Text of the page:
Socrates maxim may, in fact, be a bit harsh for those who are challenged and, perhaps, should be worded more positively as "a life examined to the ability of the one living it is a life truly worth living" or something like that. I do think that those who are not capable of doing intense self-examination can still have a life worth living. The gist of it is that we should not be taking things "on faith" or assuming expertise but always be ready to ask questions as Socrates himself did. For instance, he often challenged the leaders of his society on whether they really had special knowledge or wisdom pertinent to leadership.
 

Waterfall

Well-Known Member
Or maybe it should read a "life without purpose is not worth living"? Everyone can have a purpose or a reason for being here.

Humans know they purpose.
 

Jae

Well-Known Member
The seminary cohort that I'm in has been engaged in a lot of self-discovery over the past two years. MBTI, FIRO-B, stress test, spiritual gifts test, Holland, counselling, and now working with spiritual directors and ministry mentors. Definitely interesting stuff.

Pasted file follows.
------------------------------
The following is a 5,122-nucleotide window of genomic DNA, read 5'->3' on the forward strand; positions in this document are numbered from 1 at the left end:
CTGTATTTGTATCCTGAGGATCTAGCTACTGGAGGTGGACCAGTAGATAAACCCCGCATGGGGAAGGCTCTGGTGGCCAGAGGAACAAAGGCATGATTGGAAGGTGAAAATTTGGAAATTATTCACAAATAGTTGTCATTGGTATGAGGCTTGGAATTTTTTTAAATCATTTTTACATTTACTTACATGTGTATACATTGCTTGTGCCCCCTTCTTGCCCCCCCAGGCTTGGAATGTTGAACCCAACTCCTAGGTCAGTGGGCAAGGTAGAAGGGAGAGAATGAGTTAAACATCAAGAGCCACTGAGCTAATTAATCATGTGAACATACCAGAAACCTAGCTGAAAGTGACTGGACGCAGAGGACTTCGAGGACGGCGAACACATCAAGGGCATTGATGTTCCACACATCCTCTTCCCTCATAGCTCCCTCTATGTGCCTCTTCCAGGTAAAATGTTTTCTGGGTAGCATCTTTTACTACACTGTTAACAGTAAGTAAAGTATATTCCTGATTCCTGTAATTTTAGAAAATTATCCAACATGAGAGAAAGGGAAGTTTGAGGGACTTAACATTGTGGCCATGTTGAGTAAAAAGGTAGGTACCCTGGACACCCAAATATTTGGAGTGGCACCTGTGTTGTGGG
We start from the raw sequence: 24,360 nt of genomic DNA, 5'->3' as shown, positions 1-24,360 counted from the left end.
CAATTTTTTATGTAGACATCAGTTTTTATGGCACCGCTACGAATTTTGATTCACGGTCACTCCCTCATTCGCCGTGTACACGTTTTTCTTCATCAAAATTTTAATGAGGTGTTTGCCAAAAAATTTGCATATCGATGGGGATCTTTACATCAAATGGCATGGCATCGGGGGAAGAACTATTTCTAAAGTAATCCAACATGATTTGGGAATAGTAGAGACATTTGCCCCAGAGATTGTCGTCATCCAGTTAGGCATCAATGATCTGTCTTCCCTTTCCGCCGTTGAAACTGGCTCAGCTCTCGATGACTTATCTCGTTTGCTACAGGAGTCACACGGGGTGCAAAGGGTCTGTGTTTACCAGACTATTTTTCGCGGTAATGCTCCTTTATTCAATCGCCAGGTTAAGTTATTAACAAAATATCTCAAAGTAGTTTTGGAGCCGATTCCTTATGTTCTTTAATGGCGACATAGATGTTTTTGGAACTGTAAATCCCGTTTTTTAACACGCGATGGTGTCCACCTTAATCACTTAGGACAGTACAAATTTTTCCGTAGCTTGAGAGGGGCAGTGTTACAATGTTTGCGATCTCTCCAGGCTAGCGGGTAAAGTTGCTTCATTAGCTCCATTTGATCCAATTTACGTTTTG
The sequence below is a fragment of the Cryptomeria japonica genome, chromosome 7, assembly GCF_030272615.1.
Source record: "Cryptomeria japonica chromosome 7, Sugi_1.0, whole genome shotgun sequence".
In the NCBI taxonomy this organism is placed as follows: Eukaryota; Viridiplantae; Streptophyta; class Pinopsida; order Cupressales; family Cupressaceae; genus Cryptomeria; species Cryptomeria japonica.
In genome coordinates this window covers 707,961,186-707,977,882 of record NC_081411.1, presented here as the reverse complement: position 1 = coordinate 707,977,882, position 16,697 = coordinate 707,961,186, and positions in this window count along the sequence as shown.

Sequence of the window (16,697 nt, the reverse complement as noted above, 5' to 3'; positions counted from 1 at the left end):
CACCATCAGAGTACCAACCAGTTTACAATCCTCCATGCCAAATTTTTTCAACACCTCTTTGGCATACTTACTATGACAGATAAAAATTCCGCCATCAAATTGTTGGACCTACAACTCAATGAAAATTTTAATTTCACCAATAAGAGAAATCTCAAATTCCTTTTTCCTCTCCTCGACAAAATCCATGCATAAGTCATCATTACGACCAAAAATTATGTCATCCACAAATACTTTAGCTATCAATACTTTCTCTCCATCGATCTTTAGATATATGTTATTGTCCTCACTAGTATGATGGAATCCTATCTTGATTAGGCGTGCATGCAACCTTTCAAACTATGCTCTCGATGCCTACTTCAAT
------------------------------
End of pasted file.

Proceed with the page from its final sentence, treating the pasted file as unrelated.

Hermann

Well-Known Member
I wonder though, did Paul's "hellenism" show through more in the books of the Bible that are actually written by him, or in the ones that are not written by him?

I think his Stoic influence shows largely in the Letters that have been authentically written him.

The moral teachings of the Stoics were, in many ways, similar to Christian moral teachings. Doing good is simple, and some variation of the Golden Rule is present in almost all religions and moral teachings. Agape (godly love) has been taught in ancient Greece long before Paul popularized it as "Christian love." That's why some Christian moral teachings sound much like Greek moral teachings. Also, the writings of the NT were designed to appeal to the Hellenic/Roman audience of the Roman empire, not to a traditional Jewish audience, and for this reason probably contain some traditional Greek thought. Moreover, much of the NT was written in Greek, and, because of that, is bound to contain expressions and turns of phrase that are typically Greek. Also, the various wisdom schools of the Middle East have always drawn from each other. The very roots of them all may well go back to ancient Egypt and Mespotamia.